In that spirit, Liias said he would advocate for universal healthcare, equality for the LGBT community and “be a clear voice for the kind of progressive tax reform we need, to balance our tax code.”
Liias — who has raised about $167,000 — said he would bring a diverse perspective to the office since he is a millennial who would also be the state’s first openly gay lieutenant governor.
Would he run for governor if Inslee decamped for the other Washington?
“I don’t want to rule it out or rule it in,” said Liias, 39. But, “I am not running for a backdoor path for the governor’s mansion.”
For Republicans, the focus falls on Ann Davison Sattler, a former Democrat who ran unsuccessfully last year for the Seattle City Council, and Marty McClendon, the GOP candidate who ran against Habib in 2016.
Sattler, an attorney and former executive for the Seattle SuperSonics, said she switched parties after her experience in that nonpartisan council race, “and really getting to see kind of up close the inner workings of a machine and power-holders within that.”
“The party switch is really about that we’ve got to open up our minds to differing political thoughts, we have to see it happen from within Seattle and King County,” said Sattler, 51. “We need to have political balance.”
Sattler — who has raised $70,000 — said she would be a “bridge builder” to bring together differing perspectives, “so that we really can have the sharpest, most strategic approach to an issue.”
That approach could include even abolishing the lieutenant governor’s office, which Sattler suggested as a way to save money during the economic downturn brought on by the coronavirus.
“You’ve got to think outside the box and everything has to be on the table,” she said.
A host of Republican legislative leaders and lawmakers have endorsed her, as well as former Gov. Dan Evans and former U.S. Sen. Slade Gorton.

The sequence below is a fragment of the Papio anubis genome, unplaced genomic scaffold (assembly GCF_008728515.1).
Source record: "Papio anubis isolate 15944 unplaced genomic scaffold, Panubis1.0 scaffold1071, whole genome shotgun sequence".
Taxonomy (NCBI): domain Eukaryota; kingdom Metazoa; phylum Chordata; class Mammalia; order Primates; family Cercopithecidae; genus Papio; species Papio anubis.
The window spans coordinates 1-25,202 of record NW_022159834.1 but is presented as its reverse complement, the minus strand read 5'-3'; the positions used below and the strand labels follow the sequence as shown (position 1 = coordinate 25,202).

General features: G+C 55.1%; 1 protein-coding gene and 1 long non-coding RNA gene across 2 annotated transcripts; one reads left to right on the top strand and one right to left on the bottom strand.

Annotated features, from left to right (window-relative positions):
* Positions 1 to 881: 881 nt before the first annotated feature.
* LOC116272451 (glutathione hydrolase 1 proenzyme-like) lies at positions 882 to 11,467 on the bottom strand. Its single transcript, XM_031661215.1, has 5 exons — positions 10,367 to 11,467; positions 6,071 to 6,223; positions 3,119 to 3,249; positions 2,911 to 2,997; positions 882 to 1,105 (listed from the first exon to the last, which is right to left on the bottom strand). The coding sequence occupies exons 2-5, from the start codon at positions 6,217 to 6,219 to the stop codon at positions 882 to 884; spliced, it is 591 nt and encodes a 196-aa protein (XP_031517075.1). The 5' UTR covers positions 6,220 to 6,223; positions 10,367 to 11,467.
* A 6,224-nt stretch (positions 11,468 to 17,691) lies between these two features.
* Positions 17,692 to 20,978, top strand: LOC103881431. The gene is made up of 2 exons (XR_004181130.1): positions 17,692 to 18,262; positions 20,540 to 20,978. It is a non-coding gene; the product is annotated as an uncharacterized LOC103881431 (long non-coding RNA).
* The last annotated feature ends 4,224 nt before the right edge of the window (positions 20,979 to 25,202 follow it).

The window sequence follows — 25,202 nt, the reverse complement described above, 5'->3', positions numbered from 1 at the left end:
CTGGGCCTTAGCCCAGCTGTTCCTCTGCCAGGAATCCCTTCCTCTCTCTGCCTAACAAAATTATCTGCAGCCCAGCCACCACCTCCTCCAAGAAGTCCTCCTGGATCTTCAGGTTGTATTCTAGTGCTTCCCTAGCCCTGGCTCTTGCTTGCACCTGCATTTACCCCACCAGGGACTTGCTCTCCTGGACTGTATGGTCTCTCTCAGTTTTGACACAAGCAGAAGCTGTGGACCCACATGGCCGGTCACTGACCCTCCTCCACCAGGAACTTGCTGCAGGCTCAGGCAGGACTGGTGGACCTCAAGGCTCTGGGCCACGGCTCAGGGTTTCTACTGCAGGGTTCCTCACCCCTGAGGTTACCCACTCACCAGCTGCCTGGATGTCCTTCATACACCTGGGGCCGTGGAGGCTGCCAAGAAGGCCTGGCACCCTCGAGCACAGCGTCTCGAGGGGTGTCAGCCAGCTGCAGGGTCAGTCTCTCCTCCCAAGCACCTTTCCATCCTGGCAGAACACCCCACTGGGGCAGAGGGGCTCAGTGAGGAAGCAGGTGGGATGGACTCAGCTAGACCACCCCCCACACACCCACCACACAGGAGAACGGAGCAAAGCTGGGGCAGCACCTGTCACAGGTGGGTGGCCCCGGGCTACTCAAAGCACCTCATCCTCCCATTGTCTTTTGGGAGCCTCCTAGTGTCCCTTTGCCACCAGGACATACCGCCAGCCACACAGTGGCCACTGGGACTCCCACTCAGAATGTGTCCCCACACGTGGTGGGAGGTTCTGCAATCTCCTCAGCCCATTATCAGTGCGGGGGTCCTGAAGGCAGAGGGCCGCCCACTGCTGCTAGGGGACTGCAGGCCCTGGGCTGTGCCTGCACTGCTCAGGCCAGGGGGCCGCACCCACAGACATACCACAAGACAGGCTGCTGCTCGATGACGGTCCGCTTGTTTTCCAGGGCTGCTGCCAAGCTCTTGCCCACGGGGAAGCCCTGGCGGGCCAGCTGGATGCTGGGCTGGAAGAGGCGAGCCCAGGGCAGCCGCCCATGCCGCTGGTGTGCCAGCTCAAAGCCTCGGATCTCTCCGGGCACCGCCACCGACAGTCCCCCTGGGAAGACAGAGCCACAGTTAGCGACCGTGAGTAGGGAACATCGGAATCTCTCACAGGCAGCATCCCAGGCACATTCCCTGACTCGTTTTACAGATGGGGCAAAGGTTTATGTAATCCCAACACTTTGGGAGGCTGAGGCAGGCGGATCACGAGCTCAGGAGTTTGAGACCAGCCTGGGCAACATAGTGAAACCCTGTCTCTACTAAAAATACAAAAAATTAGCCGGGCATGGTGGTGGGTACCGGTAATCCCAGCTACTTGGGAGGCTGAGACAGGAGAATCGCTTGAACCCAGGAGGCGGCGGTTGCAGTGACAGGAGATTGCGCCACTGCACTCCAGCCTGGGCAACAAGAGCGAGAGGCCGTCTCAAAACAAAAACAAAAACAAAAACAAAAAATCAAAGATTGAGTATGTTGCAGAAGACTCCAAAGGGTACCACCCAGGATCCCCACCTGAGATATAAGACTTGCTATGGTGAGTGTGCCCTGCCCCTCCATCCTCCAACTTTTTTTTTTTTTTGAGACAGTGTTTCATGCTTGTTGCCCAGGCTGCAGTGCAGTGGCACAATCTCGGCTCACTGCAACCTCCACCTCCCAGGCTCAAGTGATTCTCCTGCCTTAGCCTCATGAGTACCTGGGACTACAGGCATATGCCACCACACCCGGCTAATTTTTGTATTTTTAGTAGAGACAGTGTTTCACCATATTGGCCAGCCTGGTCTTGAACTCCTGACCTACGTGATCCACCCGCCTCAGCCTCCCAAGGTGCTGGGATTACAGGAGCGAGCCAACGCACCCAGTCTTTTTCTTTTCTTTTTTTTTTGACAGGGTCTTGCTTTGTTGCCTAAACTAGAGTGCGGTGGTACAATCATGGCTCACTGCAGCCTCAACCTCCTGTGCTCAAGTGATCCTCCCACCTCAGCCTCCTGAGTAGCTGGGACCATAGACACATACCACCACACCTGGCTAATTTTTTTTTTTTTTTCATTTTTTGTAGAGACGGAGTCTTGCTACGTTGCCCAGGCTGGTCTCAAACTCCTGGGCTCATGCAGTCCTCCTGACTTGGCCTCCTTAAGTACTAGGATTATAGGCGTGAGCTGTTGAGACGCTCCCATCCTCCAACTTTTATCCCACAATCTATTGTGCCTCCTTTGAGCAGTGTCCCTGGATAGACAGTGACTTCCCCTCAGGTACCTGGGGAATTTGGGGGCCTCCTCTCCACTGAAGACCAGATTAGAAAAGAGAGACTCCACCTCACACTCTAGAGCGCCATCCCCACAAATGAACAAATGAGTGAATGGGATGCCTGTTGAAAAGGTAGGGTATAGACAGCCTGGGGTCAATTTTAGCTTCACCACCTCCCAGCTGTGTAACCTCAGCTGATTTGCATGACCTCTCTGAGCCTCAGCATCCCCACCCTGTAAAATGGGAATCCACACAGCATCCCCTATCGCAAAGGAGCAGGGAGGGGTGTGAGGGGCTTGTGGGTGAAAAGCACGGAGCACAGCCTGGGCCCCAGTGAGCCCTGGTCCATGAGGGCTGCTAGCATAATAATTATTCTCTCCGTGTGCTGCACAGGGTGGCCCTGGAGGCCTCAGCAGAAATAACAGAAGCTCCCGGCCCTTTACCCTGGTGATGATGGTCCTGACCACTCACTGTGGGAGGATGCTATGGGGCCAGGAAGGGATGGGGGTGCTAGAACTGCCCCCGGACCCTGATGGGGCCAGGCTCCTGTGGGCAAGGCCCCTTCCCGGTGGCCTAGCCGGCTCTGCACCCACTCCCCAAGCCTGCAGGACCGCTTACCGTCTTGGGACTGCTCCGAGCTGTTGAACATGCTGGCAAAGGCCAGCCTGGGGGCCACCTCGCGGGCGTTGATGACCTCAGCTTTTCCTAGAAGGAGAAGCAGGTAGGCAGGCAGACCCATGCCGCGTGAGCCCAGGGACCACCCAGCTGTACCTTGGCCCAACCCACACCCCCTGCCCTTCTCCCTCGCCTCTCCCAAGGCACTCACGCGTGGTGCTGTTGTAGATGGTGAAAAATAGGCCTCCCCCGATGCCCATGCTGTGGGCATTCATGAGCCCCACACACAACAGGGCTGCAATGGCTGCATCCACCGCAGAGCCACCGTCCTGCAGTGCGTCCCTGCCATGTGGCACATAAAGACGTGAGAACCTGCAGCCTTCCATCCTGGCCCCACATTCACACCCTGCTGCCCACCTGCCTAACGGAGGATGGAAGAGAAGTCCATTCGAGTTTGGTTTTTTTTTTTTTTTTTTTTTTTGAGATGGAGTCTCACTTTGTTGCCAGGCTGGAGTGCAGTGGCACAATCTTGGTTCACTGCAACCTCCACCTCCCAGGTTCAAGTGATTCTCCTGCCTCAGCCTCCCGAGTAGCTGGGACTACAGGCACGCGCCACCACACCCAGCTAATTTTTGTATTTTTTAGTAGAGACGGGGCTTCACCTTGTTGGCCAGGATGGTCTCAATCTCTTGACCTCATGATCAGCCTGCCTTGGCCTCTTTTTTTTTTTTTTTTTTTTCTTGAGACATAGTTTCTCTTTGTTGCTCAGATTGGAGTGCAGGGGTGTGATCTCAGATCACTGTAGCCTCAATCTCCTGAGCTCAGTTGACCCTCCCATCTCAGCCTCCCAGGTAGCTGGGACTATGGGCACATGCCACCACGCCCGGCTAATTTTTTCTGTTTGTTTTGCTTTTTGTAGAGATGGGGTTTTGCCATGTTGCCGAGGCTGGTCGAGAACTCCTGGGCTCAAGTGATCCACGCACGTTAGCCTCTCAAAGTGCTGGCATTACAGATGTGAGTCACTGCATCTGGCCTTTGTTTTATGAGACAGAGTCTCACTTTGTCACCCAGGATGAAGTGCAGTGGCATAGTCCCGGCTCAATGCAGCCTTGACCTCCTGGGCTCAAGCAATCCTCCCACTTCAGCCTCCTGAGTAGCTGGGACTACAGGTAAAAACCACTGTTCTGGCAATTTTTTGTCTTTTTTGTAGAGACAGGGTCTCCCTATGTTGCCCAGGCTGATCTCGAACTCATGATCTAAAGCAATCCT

As a longtime Seattle resident, Sattler said she has the best chance of any Republican to capture a statewide office in a state that now largely elects Democrats to such positions.
McClendon, who works in real estate and hosts a conservative radio show, faced off against Habib in 2016, capturing 45.6% of the vote that November.
In deciding to run again, McClendon cited several decisions by Democrats in recent years after they added control of the state Senate to their longtime hold on the House and governor’s office.
He criticized recent tax increases, as well as the passage of a comprehensive sex-education law that will appear on the ballot in November as a referendum.
“I think things are getting worse, and you have this ultra-partisanship, sort of ‘we’re going to do what we want to do, we’re not going to include the other side,'” said McClendon, a 53-year-old Fox Island resident. “I think we need to change that.”
McClendon — who is also a former chairman of the Pierce County Republican Party — has raised about $16,200 as of Thursday.
Other candidates who filed to run include former GOP state Rep. Richard “Dick” Muri and Joseph Brumbles, who in 2018 unsuccessfully challenged Heck for the 10th District congressional seat. As of Friday, Muri had raised $1,850 and Brumbles — who has also filed to run as a Republican — had raised $6,900.
Also running are Democrats Michelle Jasmer and James Rafferty, Republican Bill Penor, and Libertarians Matt Seymour and Jared Frerichs.
News researcher Miyoko Wolf contributed to this report.